y Ulf Laessing
GOGJALI, Iraq (Reuters) – His black belt and membership card were all that Iraqi judo coach Ali Mahmoud managed to save when Islamic State stormed his club in Mosul, turning the gym into an arms training camp for fighters.
A veteran judoka practising the modern martial art since the age of five, Mahmoud saw his career as coach ending when the militants banned judo as “un-Islamic” after they seized Iraq’s the city in June 2014.
As the 39-year-old arrived one night at his Karama club in the Samah district to train for a tournament in Georgia, the fighters seized the gym.
“Daesh (Islamic State) accused me of training police and soldiers to fight them,” said Mahmoud, who has fled the city since Iraqi forces launched a campaign in October to retake it.
“They saw me as enemy,” he said, showing his membership card from the Iraqi judo federation licensing him as coach in the northern city. He once won a national championship in his age group in 2012, he said.
To keep in shape Mahmoud tried discreetly exercising in public parks at night but gave up after a patrol of the Hisbah — the militants’ religious police enforcing their extreme rules such as flogging people caught smoking — stopped him.
“I was only doing simple workouts but they warned me to stop, saying what I was doing was wrong,” he said, standing at a market in the Gogjali suburb where he fled with his family when fighting reached his neighborhood.
“With one of my sons I was working out sometimes at home but I never invited anyone as it was too dangerous,” said Mahmoud who lost contact with his former judo mates during the two and a half years of Islamic State control.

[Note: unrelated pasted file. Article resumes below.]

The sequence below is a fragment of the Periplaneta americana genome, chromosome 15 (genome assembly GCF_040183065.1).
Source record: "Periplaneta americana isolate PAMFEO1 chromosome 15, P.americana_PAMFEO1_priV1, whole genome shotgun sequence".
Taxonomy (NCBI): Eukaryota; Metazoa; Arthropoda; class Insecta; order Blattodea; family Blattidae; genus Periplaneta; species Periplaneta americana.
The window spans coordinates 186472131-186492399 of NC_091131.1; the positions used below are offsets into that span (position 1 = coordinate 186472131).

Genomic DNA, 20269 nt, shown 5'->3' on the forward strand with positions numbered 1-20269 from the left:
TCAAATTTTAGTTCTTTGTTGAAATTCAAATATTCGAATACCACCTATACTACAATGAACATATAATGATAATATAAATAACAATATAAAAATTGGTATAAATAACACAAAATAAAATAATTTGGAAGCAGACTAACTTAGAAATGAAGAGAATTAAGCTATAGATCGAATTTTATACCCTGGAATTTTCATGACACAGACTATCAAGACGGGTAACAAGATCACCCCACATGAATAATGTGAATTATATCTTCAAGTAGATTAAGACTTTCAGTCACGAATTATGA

“Some got killed, others fled,” he said. “Daesh (later) destroyed the club, looted everything.”
His account could not be verified as Samah remains a battle zone but several residents said Mosul sports clubs closed under Islamic State which seized such facilities to give young people weapons training.
Most youth gave up any activity — even street soccer — as parents fearing trouble kept them indoors. There were some limited exercises at schools run by Islamic State by many parents pulled them out worried they got brainwashed.
“I removed my four children from school after one year as they got trained in weapons and were taught wrong ideas,” said Walid Ahmed, a teacher. “So they stayed at home all the time.”
To get teenagers back to education and sports the United Nations has set up tent schools in camps for displaced people — dozens were dancing and singing at the Khazir camp east of Mosul.
“Daesh taught us things at school like counting bullets they were holding in their hands,” said Ahmed’s veiled daughter Marwa.
(Reporting by Ulf Laessing; Editing by Jermey Gaunt)